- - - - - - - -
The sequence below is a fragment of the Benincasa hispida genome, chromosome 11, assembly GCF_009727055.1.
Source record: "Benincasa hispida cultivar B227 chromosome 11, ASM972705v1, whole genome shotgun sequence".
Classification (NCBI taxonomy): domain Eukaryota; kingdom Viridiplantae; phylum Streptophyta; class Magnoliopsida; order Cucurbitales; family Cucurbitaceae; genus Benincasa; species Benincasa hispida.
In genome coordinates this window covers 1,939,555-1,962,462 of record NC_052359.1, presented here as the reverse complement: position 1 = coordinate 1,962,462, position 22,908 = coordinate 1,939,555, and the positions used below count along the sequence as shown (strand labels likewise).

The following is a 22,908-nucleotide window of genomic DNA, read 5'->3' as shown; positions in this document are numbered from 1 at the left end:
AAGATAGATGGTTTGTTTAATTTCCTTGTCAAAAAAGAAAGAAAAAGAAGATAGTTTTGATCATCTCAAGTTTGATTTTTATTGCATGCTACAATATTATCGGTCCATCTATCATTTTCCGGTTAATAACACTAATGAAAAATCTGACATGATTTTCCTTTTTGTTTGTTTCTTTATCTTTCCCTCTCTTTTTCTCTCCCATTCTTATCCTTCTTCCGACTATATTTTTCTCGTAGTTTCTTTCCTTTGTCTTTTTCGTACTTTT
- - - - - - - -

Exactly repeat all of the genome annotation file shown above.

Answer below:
The sequence below is a fragment of the Benincasa hispida genome, chromosome 11, assembly GCF_009727055.1.
Source record: "Benincasa hispida cultivar B227 chromosome 11, ASM972705v1, whole genome shotgun sequence".
Classification (NCBI taxonomy): domain Eukaryota; kingdom Viridiplantae; phylum Streptophyta; class Magnoliopsida; order Cucurbitales; family Cucurbitaceae; genus Benincasa; species Benincasa hispida.
In genome coordinates this window covers 1,939,555-1,962,462 of record NC_052359.1, presented here as the reverse complement: position 1 = coordinate 1,962,462, position 22,908 = coordinate 1,939,555, and the positions used below count along the sequence as shown (strand labels likewise).

The following is a 22,908-nucleotide window of genomic DNA, read 5'->3' as shown; positions in this document are numbered from 1 at the left end:
AAGATAGATGGTTTGTTTAATTTCCTTGTCAAAAAAGAAAGAAAAAGAAGATAGTTTTGATCATCTCAAGTTTGATTTTTATTGCATGCTACAATATTATCGGTCCATCTATCATTTTCCGGTTAATAACACTAATGAAAAATCTGACATGATTTTCCTTTTTGTTTGTTTCTTTATCTTTCCCTCTCTTTTTCTCTCCCATTCTTATCCTTCTTCCGACTATATTTTTCTCGTAGTTTCTTTCCTTTGTCTTTTTCGTACTTTT